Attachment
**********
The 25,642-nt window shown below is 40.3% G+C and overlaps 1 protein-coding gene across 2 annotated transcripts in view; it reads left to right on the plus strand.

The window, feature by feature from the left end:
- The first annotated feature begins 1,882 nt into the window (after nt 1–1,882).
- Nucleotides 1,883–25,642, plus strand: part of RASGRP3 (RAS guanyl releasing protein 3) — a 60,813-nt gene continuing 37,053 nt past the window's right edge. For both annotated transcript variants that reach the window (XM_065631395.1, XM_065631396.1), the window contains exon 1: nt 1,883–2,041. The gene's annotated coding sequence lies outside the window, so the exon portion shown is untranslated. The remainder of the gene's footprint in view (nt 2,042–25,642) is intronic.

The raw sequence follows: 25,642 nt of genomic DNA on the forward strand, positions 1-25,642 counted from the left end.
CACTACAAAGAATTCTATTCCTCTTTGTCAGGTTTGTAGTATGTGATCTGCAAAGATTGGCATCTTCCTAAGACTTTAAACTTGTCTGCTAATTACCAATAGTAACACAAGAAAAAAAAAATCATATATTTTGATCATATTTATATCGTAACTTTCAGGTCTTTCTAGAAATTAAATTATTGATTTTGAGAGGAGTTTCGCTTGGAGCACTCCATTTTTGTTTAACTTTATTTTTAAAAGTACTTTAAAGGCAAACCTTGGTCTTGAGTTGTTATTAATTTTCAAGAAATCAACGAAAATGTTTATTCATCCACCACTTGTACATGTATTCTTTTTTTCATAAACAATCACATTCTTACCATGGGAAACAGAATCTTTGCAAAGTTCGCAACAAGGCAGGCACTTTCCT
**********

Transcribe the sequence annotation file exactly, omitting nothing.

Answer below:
The 25,642-nt window shown below is 40.3% G+C and overlaps 1 protein-coding gene across 2 annotated transcripts in view; it reads left to right on the plus strand.

The window, feature by feature from the left end:
- The first annotated feature begins 1,882 nt into the window (after nt 1–1,882).
- Nucleotides 1,883–25,642, plus strand: part of RASGRP3 (RAS guanyl releasing protein 3) — a 60,813-nt gene continuing 37,053 nt past the window's right edge. For both annotated transcript variants that reach the window (XM_065631395.1, XM_065631396.1), the window contains exon 1: nt 1,883–2,041. The gene's annotated coding sequence lies outside the window, so the exon portion shown is untranslated. The remainder of the gene's footprint in view (nt 2,042–25,642) is intronic.

The raw sequence follows: 25,642 nt of genomic DNA on the forward strand, positions 1-25,642 counted from the left end.
CACTACAAAGAATTCTATTCCTCTTTGTCAGGTTTGTAGTATGTGATCTGCAAAGATTGGCATCTTCCTAAGACTTTAAACTTGTCTGCTAATTACCAATAGTAACACAAGAAAAAAAAAATCATATATTTTGATCATATTTATATCGTAACTTTCAGGTCTTTCTAGAAATTAAATTATTGATTTTGAGAGGAGTTTCGCTTGGAGCACTCCATTTTTGTTTAACTTTATTTTTAAAAGTACTTTAAAGGCAAACCTTGGTCTTGAGTTGTTATTAATTTTCAAGAAATCAACGAAAATGTTTATTCATCCACCACTTGTACATGTATTCTTTTTTTCATAAACAATCACATTCTTACCATGGGAAACAGAATCTTTGCAAAGTTCGCAACAAGGCAGGCACTTTCCT